The Associated Press
The Obama administration is withholding $26 million in aid to Mexico, recommending that the government give more power to its human rights commission and crack down on abusive soldiers.
In a report released Friday, the State Department said the Mexican government, which is mired in a violent battle with powerful drug cartels, has met human rights requirements to receive $36 million in previously withheld funds that are part of a $1.4 billion Merida Initiative.
But the U.S. was going to withhold 15 percent of newly authorized funds until the Mexican government meets several requirements: enhancing authority of the National Human Rights Commission, limiting authority of military courts in cases involving abuse of civilians, and improving communication with human rights organizations in Mexico.
"We believe there has been progress, very significant progress, on human rights in Mexico, but as a policy decision – not a legal decision – we are going to wait on a portion of new funding because we think additional progress can be made," said Roberta Jacobson, a deputy assistant secretary for Mexico and Canada at the State Department.
The Mexican government said it is working to improve human rights and urged Washington to speed up implementation of the Merida Initiative.
"The State Department report establishes that the government of Mexico is carrying out actions to strengthen the observance of human rights," the Foreign Relations Department said in a statement. "Cooperation with the United States against transnational organized crime through the framework of the Merida Initiative is based on shared responsibility, mutual trust and respect for the jurisdiction of each country, not on unilateral plans for evaluating and conditions unacceptable to the government of Mexico."
Maureen Meyer, a Mexico expert at the Washington Office on Latin America, which promotes human rights and democracy in the region, said withholding funds sends the message "that you cannot fight crime with crime and you cannot fight drugs while tolerating abuses by your security forces."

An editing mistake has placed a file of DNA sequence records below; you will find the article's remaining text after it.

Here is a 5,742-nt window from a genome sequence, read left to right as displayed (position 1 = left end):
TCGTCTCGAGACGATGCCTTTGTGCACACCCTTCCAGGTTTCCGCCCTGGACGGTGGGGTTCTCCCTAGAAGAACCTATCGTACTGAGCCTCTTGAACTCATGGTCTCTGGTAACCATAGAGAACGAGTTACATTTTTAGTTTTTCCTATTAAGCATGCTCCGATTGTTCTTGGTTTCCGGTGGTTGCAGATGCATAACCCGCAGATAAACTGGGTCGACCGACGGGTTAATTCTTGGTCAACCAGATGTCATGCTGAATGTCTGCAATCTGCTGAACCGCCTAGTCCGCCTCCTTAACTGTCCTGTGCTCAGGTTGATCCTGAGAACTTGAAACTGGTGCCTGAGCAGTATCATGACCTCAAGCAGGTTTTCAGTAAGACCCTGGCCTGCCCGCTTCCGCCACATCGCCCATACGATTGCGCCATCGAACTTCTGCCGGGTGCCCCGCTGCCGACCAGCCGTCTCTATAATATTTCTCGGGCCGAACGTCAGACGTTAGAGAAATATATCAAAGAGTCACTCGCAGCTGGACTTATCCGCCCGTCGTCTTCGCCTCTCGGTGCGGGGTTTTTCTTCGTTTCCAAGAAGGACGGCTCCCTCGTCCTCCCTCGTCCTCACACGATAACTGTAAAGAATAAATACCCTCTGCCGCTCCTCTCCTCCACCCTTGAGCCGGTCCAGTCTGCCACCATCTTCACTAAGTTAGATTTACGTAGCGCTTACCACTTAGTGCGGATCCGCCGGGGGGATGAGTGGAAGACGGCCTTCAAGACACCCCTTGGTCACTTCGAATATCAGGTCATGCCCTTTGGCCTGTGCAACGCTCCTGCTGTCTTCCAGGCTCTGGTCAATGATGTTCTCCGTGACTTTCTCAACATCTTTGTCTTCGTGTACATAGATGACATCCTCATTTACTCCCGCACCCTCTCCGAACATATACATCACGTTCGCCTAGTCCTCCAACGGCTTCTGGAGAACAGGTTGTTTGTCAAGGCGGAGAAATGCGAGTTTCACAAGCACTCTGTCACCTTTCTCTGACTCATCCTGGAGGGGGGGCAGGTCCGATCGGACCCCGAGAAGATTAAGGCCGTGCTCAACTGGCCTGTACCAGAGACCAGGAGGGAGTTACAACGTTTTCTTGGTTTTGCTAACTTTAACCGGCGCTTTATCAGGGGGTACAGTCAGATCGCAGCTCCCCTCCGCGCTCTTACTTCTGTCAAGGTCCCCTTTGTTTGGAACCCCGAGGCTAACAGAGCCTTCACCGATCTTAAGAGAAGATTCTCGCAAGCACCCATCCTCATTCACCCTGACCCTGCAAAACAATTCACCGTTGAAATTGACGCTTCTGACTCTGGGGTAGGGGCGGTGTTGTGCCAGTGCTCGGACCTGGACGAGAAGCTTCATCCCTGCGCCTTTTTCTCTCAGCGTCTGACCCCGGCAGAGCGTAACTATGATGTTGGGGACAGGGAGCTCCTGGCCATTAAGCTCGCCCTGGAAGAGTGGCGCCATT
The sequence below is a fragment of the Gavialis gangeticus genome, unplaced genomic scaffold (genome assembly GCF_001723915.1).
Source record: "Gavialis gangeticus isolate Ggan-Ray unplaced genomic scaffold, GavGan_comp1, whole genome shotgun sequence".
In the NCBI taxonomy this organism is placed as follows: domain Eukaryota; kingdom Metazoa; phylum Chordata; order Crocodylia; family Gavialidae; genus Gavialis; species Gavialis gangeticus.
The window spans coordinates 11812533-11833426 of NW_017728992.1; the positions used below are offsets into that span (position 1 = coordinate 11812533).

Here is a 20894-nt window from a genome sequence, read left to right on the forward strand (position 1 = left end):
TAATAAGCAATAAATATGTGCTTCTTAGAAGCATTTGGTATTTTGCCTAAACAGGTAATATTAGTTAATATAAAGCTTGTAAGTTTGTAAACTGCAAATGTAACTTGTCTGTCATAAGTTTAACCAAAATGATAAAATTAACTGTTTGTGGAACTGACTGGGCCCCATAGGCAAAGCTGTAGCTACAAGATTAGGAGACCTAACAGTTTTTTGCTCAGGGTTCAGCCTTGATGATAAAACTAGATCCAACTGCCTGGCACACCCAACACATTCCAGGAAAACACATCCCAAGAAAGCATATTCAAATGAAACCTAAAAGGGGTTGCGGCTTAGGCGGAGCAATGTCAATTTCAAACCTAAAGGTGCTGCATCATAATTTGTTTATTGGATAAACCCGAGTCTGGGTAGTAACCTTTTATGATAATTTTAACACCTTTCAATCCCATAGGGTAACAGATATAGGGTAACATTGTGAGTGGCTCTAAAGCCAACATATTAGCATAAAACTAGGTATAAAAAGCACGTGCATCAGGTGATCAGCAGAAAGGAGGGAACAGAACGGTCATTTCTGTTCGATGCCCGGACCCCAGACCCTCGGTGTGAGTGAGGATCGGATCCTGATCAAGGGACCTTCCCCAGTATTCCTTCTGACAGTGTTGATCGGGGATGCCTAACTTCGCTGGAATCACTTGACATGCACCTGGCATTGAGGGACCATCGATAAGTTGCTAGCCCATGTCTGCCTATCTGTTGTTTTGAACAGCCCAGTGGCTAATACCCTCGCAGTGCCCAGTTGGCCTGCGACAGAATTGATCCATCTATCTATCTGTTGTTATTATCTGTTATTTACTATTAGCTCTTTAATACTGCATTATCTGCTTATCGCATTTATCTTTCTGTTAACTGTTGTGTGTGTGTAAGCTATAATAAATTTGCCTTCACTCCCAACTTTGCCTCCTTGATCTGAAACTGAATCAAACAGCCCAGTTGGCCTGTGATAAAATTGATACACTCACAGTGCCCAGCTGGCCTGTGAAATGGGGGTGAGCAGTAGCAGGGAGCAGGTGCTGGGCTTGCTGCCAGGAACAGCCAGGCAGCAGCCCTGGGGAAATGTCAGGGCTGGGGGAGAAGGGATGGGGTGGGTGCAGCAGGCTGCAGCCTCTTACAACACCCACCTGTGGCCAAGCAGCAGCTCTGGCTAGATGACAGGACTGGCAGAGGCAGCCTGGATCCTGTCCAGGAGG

The Merida Initiative was a 2008 commitment from the U.S. to help Mexico combat drug cartels. Under the rules, the State Department must certify that Mexico is banning torture, prosecuting law enforcement agents and soldiers who abuse civil rights before allocating all of the funds.
A State Department report sent to the Senate this week commends the Mexican government for cracking down on torture, improving transparency and listening to human rights groups' allegations that about military abuses.
But the report, which has not been publicly released, said the government needs to be more public and aggressive when investigating and prosecuting allegations of abuse by security forces.
Mexico has faced repeated criticism for alleged military abuses. This year, human rights officials accused soldiers of shooting two children and altering the crime scene to try to blame the deaths on drug cartel gunmen.
The army denies the allegations, and says the boys, ages 5 and 9, were killed in April when their family's vehicle was caught in the crossfire of a shootout between soldiers and gunmen in the northern state of Tamaulipas.
The scandal has renewed demands from human rights activists that civilian authorities, not the army, investigate human rights cases involving Mexico's military.
Because Merida spending lags more than a year behind allocations, Friday's decision will have minimal financial impact.
But Andrew Selee, director of the Washington D.C.-based Mexico Institute, said it does underscore concerns, both in Mexico and the U.S., about the lack of progress in fairly prosecuting public officials accused of committing human rights abuses.
"This has raised particular concern in the U.S. Congress, where there remains considerable support for Mexico's efforts against organized crime, but also some worries about the lack of progress in ensuring transparent investigations of alleged human rights abuses," said Selee.